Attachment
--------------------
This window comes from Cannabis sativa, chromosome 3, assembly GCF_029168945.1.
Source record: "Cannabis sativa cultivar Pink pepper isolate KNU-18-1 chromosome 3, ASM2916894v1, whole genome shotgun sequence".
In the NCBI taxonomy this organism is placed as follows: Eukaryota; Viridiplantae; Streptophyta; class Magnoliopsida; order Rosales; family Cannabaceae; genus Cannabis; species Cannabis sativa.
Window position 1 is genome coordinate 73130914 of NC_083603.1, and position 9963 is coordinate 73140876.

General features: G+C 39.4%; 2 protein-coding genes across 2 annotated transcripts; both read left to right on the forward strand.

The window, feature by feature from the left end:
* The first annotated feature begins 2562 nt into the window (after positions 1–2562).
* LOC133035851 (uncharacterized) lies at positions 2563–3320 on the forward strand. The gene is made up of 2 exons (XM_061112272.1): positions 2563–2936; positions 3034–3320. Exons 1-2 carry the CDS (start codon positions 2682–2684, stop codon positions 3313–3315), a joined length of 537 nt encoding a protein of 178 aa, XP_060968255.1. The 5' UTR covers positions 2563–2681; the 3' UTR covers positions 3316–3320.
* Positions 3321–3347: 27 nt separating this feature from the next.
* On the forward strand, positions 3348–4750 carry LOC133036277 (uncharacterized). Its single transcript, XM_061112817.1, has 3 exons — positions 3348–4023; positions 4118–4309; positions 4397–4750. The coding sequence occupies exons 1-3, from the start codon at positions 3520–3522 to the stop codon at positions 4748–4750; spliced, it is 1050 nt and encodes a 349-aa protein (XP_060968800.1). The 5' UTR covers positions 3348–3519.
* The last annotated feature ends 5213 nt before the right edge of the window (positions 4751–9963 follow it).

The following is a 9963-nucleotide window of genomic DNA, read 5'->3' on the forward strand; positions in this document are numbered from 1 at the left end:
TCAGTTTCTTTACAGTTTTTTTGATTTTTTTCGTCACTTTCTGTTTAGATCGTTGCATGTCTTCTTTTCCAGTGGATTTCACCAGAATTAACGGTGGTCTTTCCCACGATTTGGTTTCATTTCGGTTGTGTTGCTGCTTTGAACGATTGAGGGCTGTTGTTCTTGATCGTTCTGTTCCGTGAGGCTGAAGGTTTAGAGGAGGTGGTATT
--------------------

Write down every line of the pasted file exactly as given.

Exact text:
This window comes from Cannabis sativa, chromosome 3, assembly GCF_029168945.1.
Source record: "Cannabis sativa cultivar Pink pepper isolate KNU-18-1 chromosome 3, ASM2916894v1, whole genome shotgun sequence".
In the NCBI taxonomy this organism is placed as follows: Eukaryota; Viridiplantae; Streptophyta; class Magnoliopsida; order Rosales; family Cannabaceae; genus Cannabis; species Cannabis sativa.
Window position 1 is genome coordinate 73130914 of NC_083603.1, and position 9963 is coordinate 73140876.

General features: G+C 39.4%; 2 protein-coding genes across 2 annotated transcripts; both read left to right on the forward strand.

The window, feature by feature from the left end:
* The first annotated feature begins 2562 nt into the window (after positions 1–2562).
* LOC133035851 (uncharacterized) lies at positions 2563–3320 on the forward strand. The gene is made up of 2 exons (XM_061112272.1): positions 2563–2936; positions 3034–3320. Exons 1-2 carry the CDS (start codon positions 2682–2684, stop codon positions 3313–3315), a joined length of 537 nt encoding a protein of 178 aa, XP_060968255.1. The 5' UTR covers positions 2563–2681; the 3' UTR covers positions 3316–3320.
* Positions 3321–3347: 27 nt separating this feature from the next.
* On the forward strand, positions 3348–4750 carry LOC133036277 (uncharacterized). Its single transcript, XM_061112817.1, has 3 exons — positions 3348–4023; positions 4118–4309; positions 4397–4750. The coding sequence occupies exons 1-3, from the start codon at positions 3520–3522 to the stop codon at positions 4748–4750; spliced, it is 1050 nt and encodes a 349-aa protein (XP_060968800.1). The 5' UTR covers positions 3348–3519.
* The last annotated feature ends 5213 nt before the right edge of the window (positions 4751–9963 follow it).

The following is a 9963-nucleotide window of genomic DNA, read 5'->3' on the forward strand; positions in this document are numbered from 1 at the left end:
TCAGTTTCTTTACAGTTTTTTTGATTTTTTTCGTCACTTTCTGTTTAGATCGTTGCATGTCTTCTTTTCCAGTGGATTTCACCAGAATTAACGGTGGTCTTTCCCACGATTTGGTTTCATTTCGGTTGTGTTGCTGCTTTGAACGATTGAGGGCTGTTGTTCTTGATCGTTCTGTTCCGTGAGGCTGAAGGTTTAGAGGAGGTGGTATT